NASCAR CEO France fights to keep divorce private
Published 12:00 am Tuesday, September 25, 2012
RALEIGH (AP) — The head of the closely held company that stages NASCAR races is fighting to keep the public out of hearings and documents related to a battle with his ex-wife over their high-dollar divorce settlement.
Today’s oral arguments before the state Court of Appeals mark the second time the court has heard NASCAR chairman and CEO Brian France’s reasons to close court proceedings generally open to the public.
France’s search for secrecy involves a dispute over whether the woman he married and divorced twice, Megan France, violated confidentiality and other provisions of the agreement they reached before divorcing in 2008.
Brian France’s attorney had said in open court that the separation agreement included paying his ex-wife $9 million, alimony of $32,000 a month for 10 years, plus $10,000 a month in child support, according to a court filing by Megan France’s lawyers.
But five months after the divorce was final, Brian France returned to court to try enforcing their agreement’s confidentiality provisions by asking a judge to decide “he was entitled to a sealed court file not only in that matter but in all future civil actions related to the agreement,” according to attorneys for The Charlotte Observer and WCNC-TV, which challenged the secrecy.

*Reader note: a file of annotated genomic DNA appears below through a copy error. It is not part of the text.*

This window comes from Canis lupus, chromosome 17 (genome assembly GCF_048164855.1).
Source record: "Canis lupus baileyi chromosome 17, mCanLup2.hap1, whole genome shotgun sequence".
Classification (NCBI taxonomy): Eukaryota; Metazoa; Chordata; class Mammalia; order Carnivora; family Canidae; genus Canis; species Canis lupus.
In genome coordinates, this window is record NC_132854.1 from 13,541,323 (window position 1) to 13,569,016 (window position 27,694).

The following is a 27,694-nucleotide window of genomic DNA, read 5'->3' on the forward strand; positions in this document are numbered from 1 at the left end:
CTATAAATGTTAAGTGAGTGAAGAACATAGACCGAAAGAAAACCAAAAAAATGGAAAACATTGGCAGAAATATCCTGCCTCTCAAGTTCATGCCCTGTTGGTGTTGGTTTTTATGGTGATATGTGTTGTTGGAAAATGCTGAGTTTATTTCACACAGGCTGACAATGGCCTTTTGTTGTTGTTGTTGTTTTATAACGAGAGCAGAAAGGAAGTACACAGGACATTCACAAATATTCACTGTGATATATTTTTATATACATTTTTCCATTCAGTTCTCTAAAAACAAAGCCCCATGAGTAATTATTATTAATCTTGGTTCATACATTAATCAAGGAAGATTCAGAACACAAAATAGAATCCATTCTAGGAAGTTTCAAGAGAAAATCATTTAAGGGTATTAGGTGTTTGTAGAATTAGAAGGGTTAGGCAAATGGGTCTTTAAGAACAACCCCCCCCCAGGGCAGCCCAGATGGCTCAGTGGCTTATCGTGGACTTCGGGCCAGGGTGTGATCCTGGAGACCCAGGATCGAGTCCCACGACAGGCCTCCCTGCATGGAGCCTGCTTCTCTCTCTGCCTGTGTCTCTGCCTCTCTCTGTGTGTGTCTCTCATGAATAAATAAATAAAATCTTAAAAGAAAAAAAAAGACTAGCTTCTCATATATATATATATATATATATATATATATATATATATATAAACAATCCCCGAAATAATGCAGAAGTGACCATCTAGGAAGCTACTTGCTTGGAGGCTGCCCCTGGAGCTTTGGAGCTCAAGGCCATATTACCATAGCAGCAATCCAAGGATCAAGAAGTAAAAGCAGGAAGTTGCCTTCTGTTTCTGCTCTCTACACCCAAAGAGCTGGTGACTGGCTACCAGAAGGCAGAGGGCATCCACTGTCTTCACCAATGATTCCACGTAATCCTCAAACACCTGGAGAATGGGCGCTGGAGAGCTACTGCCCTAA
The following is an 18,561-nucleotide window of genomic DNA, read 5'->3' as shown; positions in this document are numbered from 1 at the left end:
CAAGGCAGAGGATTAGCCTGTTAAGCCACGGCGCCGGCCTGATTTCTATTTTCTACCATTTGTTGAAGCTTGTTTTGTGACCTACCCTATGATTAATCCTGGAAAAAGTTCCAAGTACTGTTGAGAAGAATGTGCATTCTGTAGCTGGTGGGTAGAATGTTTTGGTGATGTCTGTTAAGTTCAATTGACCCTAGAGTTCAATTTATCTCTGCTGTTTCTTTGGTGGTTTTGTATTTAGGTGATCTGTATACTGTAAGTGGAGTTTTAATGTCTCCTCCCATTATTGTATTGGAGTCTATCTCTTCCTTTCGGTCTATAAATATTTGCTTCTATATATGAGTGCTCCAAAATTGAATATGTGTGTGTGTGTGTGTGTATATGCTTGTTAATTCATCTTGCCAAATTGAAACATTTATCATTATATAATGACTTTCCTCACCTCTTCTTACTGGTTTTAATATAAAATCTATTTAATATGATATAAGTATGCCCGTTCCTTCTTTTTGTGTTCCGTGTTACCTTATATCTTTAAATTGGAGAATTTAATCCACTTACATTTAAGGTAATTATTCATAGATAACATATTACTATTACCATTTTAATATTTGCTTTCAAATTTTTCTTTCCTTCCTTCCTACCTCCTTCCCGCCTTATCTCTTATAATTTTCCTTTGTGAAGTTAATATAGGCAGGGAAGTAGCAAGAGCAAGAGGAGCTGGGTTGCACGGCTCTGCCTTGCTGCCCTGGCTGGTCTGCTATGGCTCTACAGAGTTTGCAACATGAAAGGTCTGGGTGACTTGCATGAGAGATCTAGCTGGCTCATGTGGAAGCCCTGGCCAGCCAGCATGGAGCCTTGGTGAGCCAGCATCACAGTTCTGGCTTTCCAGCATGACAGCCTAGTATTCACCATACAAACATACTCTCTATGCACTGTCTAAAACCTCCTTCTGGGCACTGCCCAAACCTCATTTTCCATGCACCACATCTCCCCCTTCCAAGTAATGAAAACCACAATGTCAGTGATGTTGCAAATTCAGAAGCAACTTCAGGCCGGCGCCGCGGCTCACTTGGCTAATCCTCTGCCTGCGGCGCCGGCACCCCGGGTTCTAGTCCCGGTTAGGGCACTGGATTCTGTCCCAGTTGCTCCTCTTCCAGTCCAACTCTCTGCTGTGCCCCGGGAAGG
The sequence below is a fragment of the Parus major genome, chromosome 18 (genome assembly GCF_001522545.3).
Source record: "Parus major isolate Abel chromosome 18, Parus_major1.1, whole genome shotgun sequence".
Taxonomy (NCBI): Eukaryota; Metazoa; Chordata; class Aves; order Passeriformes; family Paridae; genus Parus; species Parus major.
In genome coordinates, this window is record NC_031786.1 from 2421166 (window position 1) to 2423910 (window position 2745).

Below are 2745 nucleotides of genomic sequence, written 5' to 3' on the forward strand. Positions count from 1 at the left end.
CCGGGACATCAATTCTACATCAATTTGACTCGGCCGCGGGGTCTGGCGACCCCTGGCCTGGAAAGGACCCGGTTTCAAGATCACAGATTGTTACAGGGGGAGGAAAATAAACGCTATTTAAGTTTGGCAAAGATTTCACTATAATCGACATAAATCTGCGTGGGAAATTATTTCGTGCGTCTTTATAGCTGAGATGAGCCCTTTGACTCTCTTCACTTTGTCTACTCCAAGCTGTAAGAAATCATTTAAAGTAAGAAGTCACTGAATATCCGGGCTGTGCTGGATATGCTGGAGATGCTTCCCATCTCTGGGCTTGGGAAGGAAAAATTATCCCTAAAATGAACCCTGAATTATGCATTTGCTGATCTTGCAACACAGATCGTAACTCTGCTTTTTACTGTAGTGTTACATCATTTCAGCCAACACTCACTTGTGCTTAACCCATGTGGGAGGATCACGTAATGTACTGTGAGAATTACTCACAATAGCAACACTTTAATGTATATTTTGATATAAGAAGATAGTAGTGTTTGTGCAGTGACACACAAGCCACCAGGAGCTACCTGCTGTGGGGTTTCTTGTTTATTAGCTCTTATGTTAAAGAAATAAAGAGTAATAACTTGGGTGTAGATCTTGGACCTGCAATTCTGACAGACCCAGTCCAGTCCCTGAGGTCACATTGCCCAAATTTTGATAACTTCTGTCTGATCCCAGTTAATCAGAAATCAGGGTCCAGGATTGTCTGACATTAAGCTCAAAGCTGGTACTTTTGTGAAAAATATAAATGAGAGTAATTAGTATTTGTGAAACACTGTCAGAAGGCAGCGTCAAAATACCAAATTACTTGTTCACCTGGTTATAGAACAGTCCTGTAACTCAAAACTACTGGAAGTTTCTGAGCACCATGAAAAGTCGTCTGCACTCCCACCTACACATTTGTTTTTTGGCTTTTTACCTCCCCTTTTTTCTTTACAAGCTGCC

“The legal implications for the citizens of our state are staggering should Mr. France’s position be adopted. Contractual confidentiality between parties affects their legal obligations alone and therefore cannot extend to bind others,” the media companies’ attorney, Raymond Owens, wrote in a court filing.
Brian France’s attorneys argue that letting the public peak into his divorce case imperils his “constitutionally-protected right to a contract, right to a remedy in the trial court for an injury done to him, and right to privacy. The preservation of these constitutional rights is fundamental to the fair administration of justice and of paramount public interest.”
North Carolina law treats most divorces as records open to public inspection, said Wake Forest University law professor Susan Reynolds, an authority on family and divorce law. The same is true for hearings, where the sides argue their positions to a judge. High-profile divorces and child custody disputes can be sealed at the discretion of a judge, Reynolds said.
“The allegations that there was a confidentiality agreement that’s at issue might make a judge more inclined to close the hearings until the judge could figure out the merits of that claim,” Reynolds said. “Certainly, if a term of the agreement was that both parties would keep it confidential you would expect that the judge might close the hearings temporarily until they could assess the validity of his claim.”
Courts in celebrity hotbeds of California and New York can handle child custody disputes through sealed proceedings, and as the recent breakup of actors Tom Cruise and Katie Holmes showed detailed divorce and custody arrangements are rarely filed publicly in those states. But celebrity disputes can become public, as the battle between model Christie Brinkley and her former husband Peter Cook. The pair fought in court over custody and property in New York in 2008, reaching a settlement after days of testimony about Cook’s affair with an 18-year-old woman.
Brian France, who lives near NASCAR headquarters in Daytona Beach, Fla., tried to keep another legal proceeding from becoming public last year when he filed a federal lawsuit against his ex-wife. He accused Charlotte resident Megan France of illegally taping several of their phone calls. Brian France asked to seal the record in the federal lawsuit, but later dropped the case.